I look forward to a realist film about working class life that isn’t grim. Made in Dagenham showed how class solidarity can take on the ruling classes. That was set, however, in the 1960s and it could be that Thatcher’s legacy was to destroy working class cohesion. If so, then battered and disturbed characters may be all we have left.

Carnage (Fr-Ger-Pol-Sp, 2011)

OMG my handbag!

What’s the point in filming a play? Shakespeare’s robust enough to take virtually anything but a one-set, four-hander…? Well, you get to cast Jodie Foster and Kate Winslet; not to mention John C Reilly. And they are a treat; particularly Winslet: an arched eyebrow is enough to convey her annoyance at her husband’s use of his mobile phone. But is that sufficient?

It would have been if the play had lived up to its billing: carnage. However there just wasn’t enough of it. It was meant to be skewering bourgeois pretensions, (particularly liberal) but at the film’s fade out I assumed there’d be a second act when things would really get serious.

There wasn’t.

Life in a Day (US-UK, 2011)

Seeing the world

A brilliant idea, inviting anyone to submit a YouTube video about their life on 24th July, 2010, and then editing it into a feature. The producers also made camcorders available to places in the world where they are scarce in an attempt to avoid a skewed view. Much of the material, it was reported, was unusable, both for technical and content reasons, however they clearly had enough to make a riveting film.

Of course, this isn’t really a snapshot of the world on that day, the place is too multifarious for that, but the ‘directors’ (editors really) have done a terrific job in giving the film structure, from the early hours to midnight, and including wide ranging material, sad and happy.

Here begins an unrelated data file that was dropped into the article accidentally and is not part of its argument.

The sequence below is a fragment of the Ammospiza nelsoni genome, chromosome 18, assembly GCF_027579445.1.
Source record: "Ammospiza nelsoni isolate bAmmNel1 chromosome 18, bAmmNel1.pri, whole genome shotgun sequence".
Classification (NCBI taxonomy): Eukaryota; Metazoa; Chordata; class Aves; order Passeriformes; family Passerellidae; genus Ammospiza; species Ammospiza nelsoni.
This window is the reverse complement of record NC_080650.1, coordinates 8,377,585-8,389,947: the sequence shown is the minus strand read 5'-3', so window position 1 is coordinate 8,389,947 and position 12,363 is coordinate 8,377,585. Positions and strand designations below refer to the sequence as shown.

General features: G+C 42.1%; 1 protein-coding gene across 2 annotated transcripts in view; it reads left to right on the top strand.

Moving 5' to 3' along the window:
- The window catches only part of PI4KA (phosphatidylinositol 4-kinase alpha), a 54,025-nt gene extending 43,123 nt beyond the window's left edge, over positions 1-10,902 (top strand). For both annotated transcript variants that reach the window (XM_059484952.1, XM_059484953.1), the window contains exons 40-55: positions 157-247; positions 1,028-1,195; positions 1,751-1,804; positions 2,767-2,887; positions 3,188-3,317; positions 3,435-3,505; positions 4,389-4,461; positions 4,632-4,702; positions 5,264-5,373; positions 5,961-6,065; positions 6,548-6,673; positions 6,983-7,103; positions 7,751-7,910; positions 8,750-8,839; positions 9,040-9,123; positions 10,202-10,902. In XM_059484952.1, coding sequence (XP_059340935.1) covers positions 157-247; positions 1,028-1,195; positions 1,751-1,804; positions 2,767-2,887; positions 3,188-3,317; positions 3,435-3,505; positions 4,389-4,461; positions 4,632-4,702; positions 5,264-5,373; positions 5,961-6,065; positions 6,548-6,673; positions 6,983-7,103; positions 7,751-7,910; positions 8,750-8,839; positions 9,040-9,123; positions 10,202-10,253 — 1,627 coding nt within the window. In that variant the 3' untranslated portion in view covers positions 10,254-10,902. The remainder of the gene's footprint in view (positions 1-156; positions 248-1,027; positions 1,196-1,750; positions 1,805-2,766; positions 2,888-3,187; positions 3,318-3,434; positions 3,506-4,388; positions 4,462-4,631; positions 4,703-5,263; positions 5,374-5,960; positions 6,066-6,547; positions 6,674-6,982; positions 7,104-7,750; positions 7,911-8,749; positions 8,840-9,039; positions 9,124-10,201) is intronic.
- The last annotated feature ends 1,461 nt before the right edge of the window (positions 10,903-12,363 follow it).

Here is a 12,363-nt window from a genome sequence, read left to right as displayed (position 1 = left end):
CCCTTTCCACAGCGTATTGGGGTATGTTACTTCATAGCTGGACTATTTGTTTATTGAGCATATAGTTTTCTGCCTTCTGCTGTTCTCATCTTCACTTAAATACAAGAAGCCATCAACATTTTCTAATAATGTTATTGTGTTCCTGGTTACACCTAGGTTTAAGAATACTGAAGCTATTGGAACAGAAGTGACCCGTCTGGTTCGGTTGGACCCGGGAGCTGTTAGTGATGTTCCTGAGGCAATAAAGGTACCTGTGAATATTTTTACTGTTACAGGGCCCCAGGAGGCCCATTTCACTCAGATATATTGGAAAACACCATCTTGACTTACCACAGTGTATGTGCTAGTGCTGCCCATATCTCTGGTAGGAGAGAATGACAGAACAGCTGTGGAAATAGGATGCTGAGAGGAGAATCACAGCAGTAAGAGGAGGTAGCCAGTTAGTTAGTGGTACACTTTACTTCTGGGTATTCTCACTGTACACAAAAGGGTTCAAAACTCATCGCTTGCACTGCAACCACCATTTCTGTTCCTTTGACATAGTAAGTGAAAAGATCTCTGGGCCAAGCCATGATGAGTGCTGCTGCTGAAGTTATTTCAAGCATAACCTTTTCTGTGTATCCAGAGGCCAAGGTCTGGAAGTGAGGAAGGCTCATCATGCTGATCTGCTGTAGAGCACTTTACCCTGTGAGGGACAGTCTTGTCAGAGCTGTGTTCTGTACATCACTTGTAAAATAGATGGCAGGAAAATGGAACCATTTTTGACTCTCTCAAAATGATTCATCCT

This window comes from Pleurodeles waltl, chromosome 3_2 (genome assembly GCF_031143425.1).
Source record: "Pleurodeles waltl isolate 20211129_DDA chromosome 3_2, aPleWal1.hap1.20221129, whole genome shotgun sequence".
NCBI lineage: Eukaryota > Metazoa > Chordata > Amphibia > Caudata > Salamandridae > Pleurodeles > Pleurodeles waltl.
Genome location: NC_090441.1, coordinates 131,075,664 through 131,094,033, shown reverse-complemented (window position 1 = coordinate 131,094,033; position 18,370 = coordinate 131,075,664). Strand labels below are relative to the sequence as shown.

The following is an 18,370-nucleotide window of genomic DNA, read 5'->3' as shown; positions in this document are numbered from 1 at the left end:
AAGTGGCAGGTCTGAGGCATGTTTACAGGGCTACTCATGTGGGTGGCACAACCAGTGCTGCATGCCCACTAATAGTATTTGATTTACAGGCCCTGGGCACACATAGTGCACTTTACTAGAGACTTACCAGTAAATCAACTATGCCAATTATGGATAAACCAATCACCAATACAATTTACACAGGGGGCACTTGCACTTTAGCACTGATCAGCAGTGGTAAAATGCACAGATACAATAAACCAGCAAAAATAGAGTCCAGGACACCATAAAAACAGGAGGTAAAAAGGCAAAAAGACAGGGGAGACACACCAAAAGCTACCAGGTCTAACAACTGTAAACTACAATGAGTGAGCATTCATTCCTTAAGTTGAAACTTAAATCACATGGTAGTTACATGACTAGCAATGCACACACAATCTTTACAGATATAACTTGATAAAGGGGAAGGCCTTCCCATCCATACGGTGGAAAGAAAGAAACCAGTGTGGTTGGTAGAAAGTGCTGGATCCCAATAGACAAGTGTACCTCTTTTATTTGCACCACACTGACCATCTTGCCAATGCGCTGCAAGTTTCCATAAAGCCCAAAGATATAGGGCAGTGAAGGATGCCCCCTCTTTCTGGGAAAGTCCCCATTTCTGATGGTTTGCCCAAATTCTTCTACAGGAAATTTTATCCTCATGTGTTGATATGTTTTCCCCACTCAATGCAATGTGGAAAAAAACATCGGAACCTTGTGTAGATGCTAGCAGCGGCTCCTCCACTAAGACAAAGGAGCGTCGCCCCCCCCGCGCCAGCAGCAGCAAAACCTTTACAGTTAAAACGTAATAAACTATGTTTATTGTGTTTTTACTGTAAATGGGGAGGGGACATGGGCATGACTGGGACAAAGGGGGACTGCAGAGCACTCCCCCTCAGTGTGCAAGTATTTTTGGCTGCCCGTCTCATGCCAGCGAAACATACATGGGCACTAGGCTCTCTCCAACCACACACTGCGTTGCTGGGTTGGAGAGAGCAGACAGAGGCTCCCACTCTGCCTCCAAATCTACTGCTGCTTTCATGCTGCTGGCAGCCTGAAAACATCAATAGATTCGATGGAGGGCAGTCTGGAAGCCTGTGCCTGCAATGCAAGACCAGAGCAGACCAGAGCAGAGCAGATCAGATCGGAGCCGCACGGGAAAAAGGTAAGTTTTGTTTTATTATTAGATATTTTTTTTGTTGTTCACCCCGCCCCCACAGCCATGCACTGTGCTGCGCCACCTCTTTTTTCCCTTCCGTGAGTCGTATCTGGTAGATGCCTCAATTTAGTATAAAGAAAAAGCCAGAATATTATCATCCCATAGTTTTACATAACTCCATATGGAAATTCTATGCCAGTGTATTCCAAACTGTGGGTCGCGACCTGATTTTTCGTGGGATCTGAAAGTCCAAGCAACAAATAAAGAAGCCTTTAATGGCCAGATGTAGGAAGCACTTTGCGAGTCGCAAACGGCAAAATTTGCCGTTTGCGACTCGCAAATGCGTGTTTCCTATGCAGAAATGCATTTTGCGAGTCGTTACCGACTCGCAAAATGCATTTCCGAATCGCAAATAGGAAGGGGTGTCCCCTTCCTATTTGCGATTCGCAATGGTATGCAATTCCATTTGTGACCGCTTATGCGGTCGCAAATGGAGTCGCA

The overwhelming impression is that there is more that binds us than separates us, and this has to be the truth as we belong to the same species. Differences shouldn’t divide, the world is a big enough place to include the multitudes, but could bring us together as difference is what makes life interesting. Any creed, or political system, that tries to change others is what needs to be changed (I am aware of the contradiction in that sentence).

This film, in its use of editing, reminded me of Dziga Vertov’s Man With a Movie Camera (Chelovek s kino-apparatom, USSR, 1929) that portrayed city life in the Soviet Union. In these days of globalisation it’s appropriate that we can now document global life. Maybe if we can get a sense of the planet as a particular place, we would look after it better.

Invasion of the Body Snatchers (US, 1956) and The Invasion (US-Aus, 2007)

What's the meaning life?

Jack Finney’s 1955 novel The Invasion of the Body Snatcher, first serialised in Colliers Magazine, has been adapted four times for cinema. The original remains the best, an independent production starring Kevin McCarthy and Dana Wynter (both of whom have died in the last couple of years). I read the novel recently and enjoyed it, only the unthinking sexism of the time dated the story. It was remade in 1979 and 1994, as well as the most recent version, suggesting that the narrative is able to dovetail nicely with the zeitgeist.